I was at work a little less than a week ago and got a news alert about a teen at Rutgers University who had committed suicide by throwing himself off the GW Bridge. I later learned the teen had been secretly videotaped having sex with another man. The teen was Tyler Clementi.
Tyler was 18. He was a freshman at Rutgers and a promising violinist. You’ve all probably heard his story by now. What I want to talk about is its effect on me.
Then I read it all again, as if to say, “There’s no way I read that right. In 2010, this has to be a mistake.” But anyone who’s gay and has had to come out knows it’s still tough.
And I cried again.
Many people I’ve met in the media have a guarded heart. We aren’t unemotional; we aren’t unfeeling; we aren’t untouchable. But we’re tough. We have to be. Sure, we aren’t doctors or first responders. We’re not troops in a war. But we take in a lot of negative stories and images. Details that may never see a TV screen, but will forever be in our minds.
But journalists have their limits. We have breaking points. Everyone does. Tyler’s story was mine.
We all have a desire to be ourselves. We all strive to stay in control of our lives. We all want to improve. It seems Tyler may have been struggling with defining who he was. That’s what college is for, right? But Tyler didn’t get to come out on his own terms, like so many of us have the opportunity to do. And he wasn’t even just outed. He was driven to embarrassment because an intimate moment was broadcast for all to see on the internet. Gay or straight, it isn’t right. It’s not a joke. It’s someone’s life.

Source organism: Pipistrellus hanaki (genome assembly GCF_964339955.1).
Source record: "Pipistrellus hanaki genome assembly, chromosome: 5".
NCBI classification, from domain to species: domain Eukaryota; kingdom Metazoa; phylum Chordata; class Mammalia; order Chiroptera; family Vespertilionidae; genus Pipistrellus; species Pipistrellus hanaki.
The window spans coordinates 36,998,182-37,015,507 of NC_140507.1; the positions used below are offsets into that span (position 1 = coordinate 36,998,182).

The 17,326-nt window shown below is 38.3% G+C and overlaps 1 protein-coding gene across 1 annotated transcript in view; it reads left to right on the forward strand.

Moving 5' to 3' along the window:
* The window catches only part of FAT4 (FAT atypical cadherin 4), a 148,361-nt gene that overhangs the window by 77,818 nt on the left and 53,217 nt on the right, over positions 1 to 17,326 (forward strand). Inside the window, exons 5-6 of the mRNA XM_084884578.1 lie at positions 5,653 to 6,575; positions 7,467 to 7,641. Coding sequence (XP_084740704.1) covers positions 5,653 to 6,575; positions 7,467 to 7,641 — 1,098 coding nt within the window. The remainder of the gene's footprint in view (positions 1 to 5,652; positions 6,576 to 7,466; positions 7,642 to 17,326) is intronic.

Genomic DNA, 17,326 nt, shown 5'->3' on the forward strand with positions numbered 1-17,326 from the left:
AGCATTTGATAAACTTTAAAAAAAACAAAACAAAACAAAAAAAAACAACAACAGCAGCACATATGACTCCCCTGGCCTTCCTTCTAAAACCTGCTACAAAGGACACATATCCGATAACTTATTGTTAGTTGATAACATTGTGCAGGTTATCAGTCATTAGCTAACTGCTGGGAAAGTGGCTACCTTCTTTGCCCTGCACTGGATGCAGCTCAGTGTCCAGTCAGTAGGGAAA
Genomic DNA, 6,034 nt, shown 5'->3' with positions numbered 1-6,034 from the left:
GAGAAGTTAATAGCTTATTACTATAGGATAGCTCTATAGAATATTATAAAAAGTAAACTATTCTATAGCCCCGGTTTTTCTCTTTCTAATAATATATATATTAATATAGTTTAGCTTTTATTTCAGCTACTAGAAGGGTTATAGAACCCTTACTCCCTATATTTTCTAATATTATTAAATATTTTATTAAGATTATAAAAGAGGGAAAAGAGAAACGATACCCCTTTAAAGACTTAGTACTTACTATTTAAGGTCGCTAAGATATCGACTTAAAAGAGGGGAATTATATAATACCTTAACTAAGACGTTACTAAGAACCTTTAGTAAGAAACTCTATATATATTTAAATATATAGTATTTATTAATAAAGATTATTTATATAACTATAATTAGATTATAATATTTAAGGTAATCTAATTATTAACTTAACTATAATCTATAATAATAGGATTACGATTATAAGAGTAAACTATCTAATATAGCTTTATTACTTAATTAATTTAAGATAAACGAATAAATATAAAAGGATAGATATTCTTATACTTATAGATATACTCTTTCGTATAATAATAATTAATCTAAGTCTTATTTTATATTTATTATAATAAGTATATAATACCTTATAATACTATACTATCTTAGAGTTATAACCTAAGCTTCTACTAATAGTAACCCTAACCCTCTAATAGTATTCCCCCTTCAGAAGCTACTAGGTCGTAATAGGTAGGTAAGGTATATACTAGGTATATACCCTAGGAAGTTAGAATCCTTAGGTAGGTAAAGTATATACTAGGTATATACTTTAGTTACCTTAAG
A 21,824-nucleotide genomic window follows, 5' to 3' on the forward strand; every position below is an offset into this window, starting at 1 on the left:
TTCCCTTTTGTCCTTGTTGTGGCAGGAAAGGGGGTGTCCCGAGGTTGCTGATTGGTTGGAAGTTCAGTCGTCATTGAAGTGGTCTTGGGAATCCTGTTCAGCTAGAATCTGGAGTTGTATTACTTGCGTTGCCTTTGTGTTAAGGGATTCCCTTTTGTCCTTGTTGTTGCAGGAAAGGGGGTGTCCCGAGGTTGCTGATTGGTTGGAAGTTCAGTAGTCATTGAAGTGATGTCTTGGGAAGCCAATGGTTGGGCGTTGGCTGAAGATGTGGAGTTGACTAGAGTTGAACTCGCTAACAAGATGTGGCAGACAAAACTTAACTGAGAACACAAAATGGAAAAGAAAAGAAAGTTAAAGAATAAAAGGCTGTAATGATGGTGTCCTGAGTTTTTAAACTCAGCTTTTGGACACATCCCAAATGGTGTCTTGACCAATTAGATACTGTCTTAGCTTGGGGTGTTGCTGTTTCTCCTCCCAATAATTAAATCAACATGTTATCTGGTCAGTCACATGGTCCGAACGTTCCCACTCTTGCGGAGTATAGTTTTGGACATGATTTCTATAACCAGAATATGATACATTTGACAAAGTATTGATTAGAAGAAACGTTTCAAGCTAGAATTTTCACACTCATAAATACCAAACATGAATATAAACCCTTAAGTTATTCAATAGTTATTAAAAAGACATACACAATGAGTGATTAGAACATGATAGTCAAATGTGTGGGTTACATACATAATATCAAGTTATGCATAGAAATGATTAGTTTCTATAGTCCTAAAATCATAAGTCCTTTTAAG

The struggle to be who you are is tough enough without bullies from the school-aged to the elderly shouting you down; telling you that who you are isn’t acceptable because that’s what they were taught to think. There’s a difference between having a belief about something and bullying.
The bullying has to end.
To anyone who’s struggling right now: It gets better. Life gets better. It’ll never be perfect. There will always be setbacks. But there are people just like you, who will work with you to make it better.
Gay people who have come out need to stand up and be proud of who they are. Being gay doesn’t have to define you, but being gay is a part of you. It’s something I had to learn.
I don’t know what my future holds. But I know that I will fight with everything I have to make sure everyone within my reach knows that I’m there for them. I will make sure my friends know they can come to me and I will try my best to listen and help. If I can’t help, I’ll find someone who can.
If you think that my asking you to take a stand is too tough, do me a favor. Look at the picture of Tyler Clementi. Tell him that it’s too tough.
He needed us. We failed him.
Tyler may not know it, but he changed me. He’s my generation’s “Matthew Shepard.” He’s my Matthew Shepard.
I just hope I can make a difference and I will try my best.